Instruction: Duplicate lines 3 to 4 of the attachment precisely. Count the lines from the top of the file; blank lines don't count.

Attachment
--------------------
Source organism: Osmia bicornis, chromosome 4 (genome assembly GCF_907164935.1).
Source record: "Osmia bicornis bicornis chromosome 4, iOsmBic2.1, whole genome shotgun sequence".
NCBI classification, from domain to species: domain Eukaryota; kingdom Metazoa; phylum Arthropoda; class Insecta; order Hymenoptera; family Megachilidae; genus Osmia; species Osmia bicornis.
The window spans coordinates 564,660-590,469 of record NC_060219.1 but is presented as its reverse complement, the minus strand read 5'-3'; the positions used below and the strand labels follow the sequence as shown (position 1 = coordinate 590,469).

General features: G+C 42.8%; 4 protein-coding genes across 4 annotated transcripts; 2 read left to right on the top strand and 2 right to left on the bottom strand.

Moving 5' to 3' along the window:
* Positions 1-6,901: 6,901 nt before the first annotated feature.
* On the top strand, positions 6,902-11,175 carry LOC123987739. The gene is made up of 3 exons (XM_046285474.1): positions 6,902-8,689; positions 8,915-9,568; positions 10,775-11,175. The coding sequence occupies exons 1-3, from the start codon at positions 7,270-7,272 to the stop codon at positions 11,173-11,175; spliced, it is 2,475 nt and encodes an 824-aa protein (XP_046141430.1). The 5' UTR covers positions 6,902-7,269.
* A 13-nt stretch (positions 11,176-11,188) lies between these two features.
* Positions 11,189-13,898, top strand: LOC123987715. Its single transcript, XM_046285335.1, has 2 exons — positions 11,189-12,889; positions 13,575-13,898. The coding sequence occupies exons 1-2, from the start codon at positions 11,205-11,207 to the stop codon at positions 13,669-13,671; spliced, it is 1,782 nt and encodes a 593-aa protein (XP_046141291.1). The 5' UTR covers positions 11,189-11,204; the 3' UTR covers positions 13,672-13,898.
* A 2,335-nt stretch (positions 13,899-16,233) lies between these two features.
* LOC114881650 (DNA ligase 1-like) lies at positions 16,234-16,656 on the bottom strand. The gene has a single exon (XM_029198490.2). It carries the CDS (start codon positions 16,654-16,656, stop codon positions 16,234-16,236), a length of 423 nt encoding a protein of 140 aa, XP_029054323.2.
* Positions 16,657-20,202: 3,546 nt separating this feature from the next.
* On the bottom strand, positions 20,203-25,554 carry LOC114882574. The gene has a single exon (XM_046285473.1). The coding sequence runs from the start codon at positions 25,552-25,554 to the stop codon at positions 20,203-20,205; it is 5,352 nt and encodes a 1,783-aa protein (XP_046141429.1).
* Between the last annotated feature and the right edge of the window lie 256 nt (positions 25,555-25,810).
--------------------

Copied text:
NCBI classification, from domain to species: domain Eukaryota; kingdom Metazoa; phylum Arthropoda; class Insecta; order Hymenoptera; family Megachilidae; genus Osmia; species Osmia bicornis.
The window spans coordinates 564,660-590,469 of record NC_060219.1 but is presented as its reverse complement, the minus strand read 5'-3'; the positions used below and the strand labels follow the sequence as shown (position 1 = coordinate 590,469).